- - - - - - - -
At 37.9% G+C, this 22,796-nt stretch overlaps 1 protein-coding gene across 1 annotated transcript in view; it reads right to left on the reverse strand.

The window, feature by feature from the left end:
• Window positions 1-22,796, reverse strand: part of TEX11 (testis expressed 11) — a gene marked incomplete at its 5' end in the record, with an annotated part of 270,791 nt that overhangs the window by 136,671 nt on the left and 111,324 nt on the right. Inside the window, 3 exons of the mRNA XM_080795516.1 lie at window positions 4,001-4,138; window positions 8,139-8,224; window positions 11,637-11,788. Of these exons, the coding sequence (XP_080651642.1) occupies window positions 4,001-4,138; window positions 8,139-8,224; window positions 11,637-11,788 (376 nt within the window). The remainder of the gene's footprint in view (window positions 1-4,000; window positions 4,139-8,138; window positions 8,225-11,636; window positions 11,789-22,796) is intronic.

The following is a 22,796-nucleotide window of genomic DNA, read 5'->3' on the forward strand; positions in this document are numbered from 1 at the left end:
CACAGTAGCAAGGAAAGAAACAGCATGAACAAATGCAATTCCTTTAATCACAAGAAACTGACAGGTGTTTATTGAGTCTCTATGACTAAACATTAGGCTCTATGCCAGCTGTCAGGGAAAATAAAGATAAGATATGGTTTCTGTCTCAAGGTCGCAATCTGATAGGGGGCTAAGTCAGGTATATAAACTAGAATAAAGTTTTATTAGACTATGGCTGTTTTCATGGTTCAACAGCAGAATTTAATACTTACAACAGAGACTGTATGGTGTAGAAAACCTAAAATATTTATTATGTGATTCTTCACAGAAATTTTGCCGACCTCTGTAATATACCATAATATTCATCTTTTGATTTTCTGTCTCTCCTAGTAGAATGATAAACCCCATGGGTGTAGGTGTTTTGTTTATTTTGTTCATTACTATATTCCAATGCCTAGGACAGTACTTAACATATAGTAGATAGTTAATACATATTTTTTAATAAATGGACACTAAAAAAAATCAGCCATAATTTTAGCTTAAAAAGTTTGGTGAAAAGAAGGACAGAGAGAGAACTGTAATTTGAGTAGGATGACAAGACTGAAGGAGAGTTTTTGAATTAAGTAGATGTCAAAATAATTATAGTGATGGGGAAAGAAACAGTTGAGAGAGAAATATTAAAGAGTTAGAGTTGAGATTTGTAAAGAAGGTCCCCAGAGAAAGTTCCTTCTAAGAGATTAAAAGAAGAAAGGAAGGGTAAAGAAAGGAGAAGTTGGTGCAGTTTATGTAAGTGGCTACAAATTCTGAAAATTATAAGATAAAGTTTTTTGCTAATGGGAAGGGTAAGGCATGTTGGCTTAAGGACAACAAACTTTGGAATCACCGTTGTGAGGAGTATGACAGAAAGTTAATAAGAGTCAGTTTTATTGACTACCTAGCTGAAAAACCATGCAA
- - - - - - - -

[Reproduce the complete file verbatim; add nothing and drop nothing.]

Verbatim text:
At 37.9% G+C, this 22,796-nt stretch overlaps 1 protein-coding gene across 1 annotated transcript in view; it reads right to left on the reverse strand.

The window, feature by feature from the left end:
• Window positions 1-22,796, reverse strand: part of TEX11 (testis expressed 11) — a gene marked incomplete at its 5' end in the record, with an annotated part of 270,791 nt that overhangs the window by 136,671 nt on the left and 111,324 nt on the right. Inside the window, 3 exons of the mRNA XM_080795516.1 lie at window positions 4,001-4,138; window positions 8,139-8,224; window positions 11,637-11,788. Of these exons, the coding sequence (XP_080651642.1) occupies window positions 4,001-4,138; window positions 8,139-8,224; window positions 11,637-11,788 (376 nt within the window). The remainder of the gene's footprint in view (window positions 1-4,000; window positions 4,139-8,138; window positions 8,225-11,636; window positions 11,789-22,796) is intronic.

The following is a 22,796-nucleotide window of genomic DNA, read 5'->3' on the forward strand; positions in this document are numbered from 1 at the left end:
CACAGTAGCAAGGAAAGAAACAGCATGAACAAATGCAATTCCTTTAATCACAAGAAACTGACAGGTGTTTATTGAGTCTCTATGACTAAACATTAGGCTCTATGCCAGCTGTCAGGGAAAATAAAGATAAGATATGGTTTCTGTCTCAAGGTCGCAATCTGATAGGGGGCTAAGTCAGGTATATAAACTAGAATAAAGTTTTATTAGACTATGGCTGTTTTCATGGTTCAACAGCAGAATTTAATACTTACAACAGAGACTGTATGGTGTAGAAAACCTAAAATATTTATTATGTGATTCTTCACAGAAATTTTGCCGACCTCTGTAATATACCATAATATTCATCTTTTGATTTTCTGTCTCTCCTAGTAGAATGATAAACCCCATGGGTGTAGGTGTTTTGTTTATTTTGTTCATTACTATATTCCAATGCCTAGGACAGTACTTAACATATAGTAGATAGTTAATACATATTTTTTAATAAATGGACACTAAAAAAAATCAGCCATAATTTTAGCTTAAAAAGTTTGGTGAAAAGAAGGACAGAGAGAGAACTGTAATTTGAGTAGGATGACAAGACTGAAGGAGAGTTTTTGAATTAAGTAGATGTCAAAATAATTATAGTGATGGGGAAAGAAACAGTTGAGAGAGAAATATTAAAGAGTTAGAGTTGAGATTTGTAAAGAAGGTCCCCAGAGAAAGTTCCTTCTAAGAGATTAAAAGAAGAAAGGAAGGGTAAAGAAAGGAGAAGTTGGTGCAGTTTATGTAAGTGGCTACAAATTCTGAAAATTATAAGATAAAGTTTTTTGCTAATGGGAAGGGTAAGGCATGTTGGCTTAAGGACAACAAACTTTGGAATCACCGTTGTGAGGAGTATGACAGAAAGTTAATAAGAGTCAGTTTTATTGACTACCTAGCTGAAAAACCATGCAA